PIKE, Zebulon Montgomery (1779-1813)
An Account of Expeditions to the Sources of the Mississippi, and through the western parts of Louisiana, to the sources of the Arkansaw, Kans, La Platte, and Pierre Jaun Rivers ... during the years 1805, 1806, and 1807. And a tour through the interior parts of New Spain ... in the year 1807
Philadelphia: Printed by John Binns, published by C. & A. Conrad, & Co. of Philadelphia, Somervell & Conrad of Petersborough. Bonsal, Conrad, & Co. of Norfolk, and Fielding Lucas Jr. of Baltimore, 1810. 8vo. (8 3/8 x 5 1/4 inches). Stipple-engraved India paper proof portrait frontispiece of Pike by Edwin, 6 engraved maps (5 folding), 3 folding letterpress tables.
Contemporary tree calf boards, rebacked in modern calf and retaining original gilt morocco spine label.
One of the most important of all American travel narratives: the first edition of the report of the first United States government expedition to the Southwest, including an account of Pike's exploration of the headwaters of the Arkansas and Red rivers, the sources of the Mississippi River, and the Spanish settlements in New Mexico.
Pike's narrative stands with those of Lewis and Clark, and Long, as the most important of early books on western exploration and as a cornerstone of Western Americana. "In 1805, Pike was given the difficult assignment of conducting a reconnaissance of the upper Mississippi region. He was ordered to explore the headwaters of that river, to purchase sites from the Indians for further military posts, and to bring a few influential chiefs back to St. Louis for talks. The trip was only moderately successful as a mission to the tribes, but Pike was able to convey important geographical information to President Jefferson and other Washington officials. On Pike's second expedition, 1806-1807, he was assigned to explore the head-waters of the Arkansas River, then proceed south and descend the Red River from its source ... Pike and his men were taken into custody by a Spanish patrol, and Pike was able to observe many areas in New Mexico, Chihuahua, and Texas ... His book created interest in the Southwest and stimulated the expansionist movement in Texas" (Hill).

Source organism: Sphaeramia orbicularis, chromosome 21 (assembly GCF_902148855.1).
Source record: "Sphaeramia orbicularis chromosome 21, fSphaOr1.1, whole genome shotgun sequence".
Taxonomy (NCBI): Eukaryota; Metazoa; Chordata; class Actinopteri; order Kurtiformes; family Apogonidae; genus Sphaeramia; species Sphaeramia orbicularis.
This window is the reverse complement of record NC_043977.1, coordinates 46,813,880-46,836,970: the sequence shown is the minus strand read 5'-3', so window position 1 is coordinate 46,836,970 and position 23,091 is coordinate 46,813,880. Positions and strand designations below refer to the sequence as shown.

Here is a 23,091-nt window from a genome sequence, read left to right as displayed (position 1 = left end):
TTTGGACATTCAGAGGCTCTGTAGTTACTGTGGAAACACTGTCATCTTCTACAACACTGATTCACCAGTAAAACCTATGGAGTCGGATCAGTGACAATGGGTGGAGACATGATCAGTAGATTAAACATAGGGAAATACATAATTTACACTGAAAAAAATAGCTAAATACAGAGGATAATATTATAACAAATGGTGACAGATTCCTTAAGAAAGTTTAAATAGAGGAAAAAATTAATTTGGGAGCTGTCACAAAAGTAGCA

The maps were the first to exhibit a geographic knowledge of the Southwest based on first-hand exploration and are considered "milestones in the mapping of the American West" (Wheat). "The description of Texas is excellent" (Streeter, Texas).
Bradford 4415; Braislin 1474; Field 1217; Graff 3290; Hill (2004) 1357; Howes P373; Jones 743; Rittenhouse 467; Sabin 62836; Streeter Sale 3125; Streeter Texas 1047C; Wagner-Camp 9:1; Wheat Transmississippi 297, 298, 299.